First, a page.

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Just as the media in the Soviet Union were not allowed to talk about alternatives to one-party rule, the Washington Post apparently can't raise the issue of alternatives to patent supported drug research in the United States. This should be apparent to readers of an article on Sovaldi, a new drug to treat Hepatitis C.

The drug is currently subject to a government granted patent monopoly which allows its manufacturer, Gilead Science, to sell a year's dosage for $100,000. By contrast, a generic version sells in India for about 1 percent of this price. As the piece tells readers:

"If all 3 million people estimated to be infected with the virus in the United States were treated with the drugs, at an average cost of $100,000 per person, the amount spent for all prescription drugs in the country would double, from about $300 billion in a year to more than $600 billion."

To put this number in context, the additional cost of Sovaldi due to the government granted patent protection would in this case be equal to more than 1.7 percent of GDP, or a bit less than 25 percent of after-tax corporate profits. In short, it is real money.

One might think that an article that raises ethical questions, as this one does, about how much we should be willing to pay for saving a person's life, might also ask the question about why this drug is so expensive in the first place. Not in the Washington Post.

The granting of patent monopolies is a government policy to provide incentive for innovation. There are other ways to provide incentives, like paying people directly. (Has anyone heard of the National Institutes of Health? They get $30 billion a year to do basic biomedical research.) The government also finances a large amount of research directly through the Defense Department, with military contractors paid to develop new weapons systems. So there is a great deal of precedent for the government paying directly for research.

Some economists, like Joe Stiglitz, a winner of a Nobel prize, have suggested a prize fund where the government would buy up patents and then place them in the public domain. Under either system, all new drugs could be sold as generics at generic prices.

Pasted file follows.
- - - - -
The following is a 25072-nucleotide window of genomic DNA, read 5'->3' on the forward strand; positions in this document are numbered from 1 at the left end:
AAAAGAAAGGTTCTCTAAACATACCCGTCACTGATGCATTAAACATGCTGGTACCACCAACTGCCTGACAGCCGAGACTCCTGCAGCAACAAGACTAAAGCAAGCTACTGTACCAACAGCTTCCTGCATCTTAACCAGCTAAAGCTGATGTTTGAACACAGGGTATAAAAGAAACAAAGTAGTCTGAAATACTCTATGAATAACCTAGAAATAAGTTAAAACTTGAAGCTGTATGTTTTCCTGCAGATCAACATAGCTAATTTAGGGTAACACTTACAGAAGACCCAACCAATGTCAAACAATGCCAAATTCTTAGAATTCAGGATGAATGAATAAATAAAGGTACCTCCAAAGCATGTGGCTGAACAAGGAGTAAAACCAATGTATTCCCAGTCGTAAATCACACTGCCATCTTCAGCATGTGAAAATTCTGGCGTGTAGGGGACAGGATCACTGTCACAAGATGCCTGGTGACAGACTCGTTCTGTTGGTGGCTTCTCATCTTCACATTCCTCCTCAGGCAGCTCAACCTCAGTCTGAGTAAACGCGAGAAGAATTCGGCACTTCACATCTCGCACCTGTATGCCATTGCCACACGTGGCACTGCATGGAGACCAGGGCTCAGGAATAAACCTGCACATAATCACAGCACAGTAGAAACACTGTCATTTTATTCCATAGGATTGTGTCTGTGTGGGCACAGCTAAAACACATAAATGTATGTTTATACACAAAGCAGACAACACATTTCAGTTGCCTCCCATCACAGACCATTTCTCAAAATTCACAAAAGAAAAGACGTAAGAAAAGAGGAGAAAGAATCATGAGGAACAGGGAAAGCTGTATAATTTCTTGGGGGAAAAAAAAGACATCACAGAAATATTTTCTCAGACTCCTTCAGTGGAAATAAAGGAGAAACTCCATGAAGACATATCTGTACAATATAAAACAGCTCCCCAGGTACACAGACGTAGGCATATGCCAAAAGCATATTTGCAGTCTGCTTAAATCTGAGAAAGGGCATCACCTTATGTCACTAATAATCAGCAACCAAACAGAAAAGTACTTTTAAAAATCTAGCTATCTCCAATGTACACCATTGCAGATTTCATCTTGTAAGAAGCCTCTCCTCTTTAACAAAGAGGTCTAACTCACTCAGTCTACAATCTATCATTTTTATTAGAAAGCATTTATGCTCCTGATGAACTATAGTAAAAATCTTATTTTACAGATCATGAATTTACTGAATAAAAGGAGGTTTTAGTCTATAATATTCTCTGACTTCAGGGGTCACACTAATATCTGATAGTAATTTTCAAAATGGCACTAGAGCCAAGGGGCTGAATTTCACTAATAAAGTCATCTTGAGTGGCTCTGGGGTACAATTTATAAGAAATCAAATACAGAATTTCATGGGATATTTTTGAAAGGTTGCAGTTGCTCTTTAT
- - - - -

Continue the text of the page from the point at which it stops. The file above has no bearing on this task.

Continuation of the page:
This would meet the condition that the price would then equal the marginal cost, which is usually a high priority for economists. Economists and people who have been through intro econ classes usually get upset when government policies like tariffs raise the price of a product by 15-20 percent above marginal cost. In this case, the patent monopoly is raising the price by close to 10,000 percent above marginal cost.

All the economic distortions and incentives for corruption that we would see from a 15-20 percent tariff also appear when a patent monopoly raises the price by 10,000 percent, except they are several orders of magnitude greater. The company has enormous incentive to mislead patients and doctors about the effectiveness and safety of their drug and also to market for uses for which it may be inappropriate. Drug companies also have incentives to pay off politicians to get their drugs covered by public programs. And drug companies act all the time in exactly the way predicted by economic theory. (Think of Vioxx.)

It is incredible that alternatives to patent supported research were never mentioned in an article that poses ostensibly difficult ethical questions about how much a life is worth.Without the government granted patent monopoly such questions would not arise, unless the Post puts the value of human life at less than $1,000.

It is also amazing that, at a time where much of the intellectual class has been obsessed with Thomas Piketty's book, Capital for the 21st Century, which warns of a growing concentration of wealth and income, a policy that both creates enormous economic distortions and leads to upward redistribution of income, is not even a topic for debate.

It is probably worth mentioning that the Post gets substantial advertising revenue from the drug industry.


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This is one of those strange but true stories. Here's the description of Paul Krugrman's column from NYT opinion page for Friday:


Why Economics Failed

Though it’s true that few economists saw the fiscal crisis coming, policy makers and politicians ignored both the textbooks and lessons of history. comment icon Comment


You have 30 seconds to see the problem in this story.

That's right, Krugman doesn't believe there was a fiscal crisis, in fact he has vigorously argued the opposite. We clearly had a financial crisis, but as Krugman argues, it had nothing to do with excessive budget deficits.